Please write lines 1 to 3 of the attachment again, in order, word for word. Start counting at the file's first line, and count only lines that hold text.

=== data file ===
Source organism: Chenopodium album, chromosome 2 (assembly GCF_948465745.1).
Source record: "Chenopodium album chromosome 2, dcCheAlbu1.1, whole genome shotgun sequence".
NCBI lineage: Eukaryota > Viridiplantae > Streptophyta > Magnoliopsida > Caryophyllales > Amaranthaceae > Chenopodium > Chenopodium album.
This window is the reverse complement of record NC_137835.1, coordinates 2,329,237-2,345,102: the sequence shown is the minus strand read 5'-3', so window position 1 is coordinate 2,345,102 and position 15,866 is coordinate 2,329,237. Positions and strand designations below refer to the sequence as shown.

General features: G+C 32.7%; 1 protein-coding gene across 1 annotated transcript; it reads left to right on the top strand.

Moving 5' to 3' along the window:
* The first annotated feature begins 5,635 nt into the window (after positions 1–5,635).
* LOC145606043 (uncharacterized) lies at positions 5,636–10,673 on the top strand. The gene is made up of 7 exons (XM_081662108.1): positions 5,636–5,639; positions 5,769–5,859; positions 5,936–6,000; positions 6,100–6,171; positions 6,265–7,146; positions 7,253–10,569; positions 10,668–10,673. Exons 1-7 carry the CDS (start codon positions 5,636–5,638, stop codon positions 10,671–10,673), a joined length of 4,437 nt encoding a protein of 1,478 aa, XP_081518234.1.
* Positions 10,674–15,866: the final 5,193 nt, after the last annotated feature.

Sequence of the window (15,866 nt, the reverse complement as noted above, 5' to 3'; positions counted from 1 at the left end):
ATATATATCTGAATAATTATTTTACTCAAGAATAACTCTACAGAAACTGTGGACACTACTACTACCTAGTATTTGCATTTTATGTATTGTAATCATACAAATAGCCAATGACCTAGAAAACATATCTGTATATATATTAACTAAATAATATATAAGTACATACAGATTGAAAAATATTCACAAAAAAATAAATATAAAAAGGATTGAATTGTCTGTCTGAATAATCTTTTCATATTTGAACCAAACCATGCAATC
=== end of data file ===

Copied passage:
Source organism: Chenopodium album, chromosome 2 (assembly GCF_948465745.1).
Source record: "Chenopodium album chromosome 2, dcCheAlbu1.1, whole genome shotgun sequence".
NCBI lineage: Eukaryota > Viridiplantae > Streptophyta > Magnoliopsida > Caryophyllales > Amaranthaceae > Chenopodium > Chenopodium album.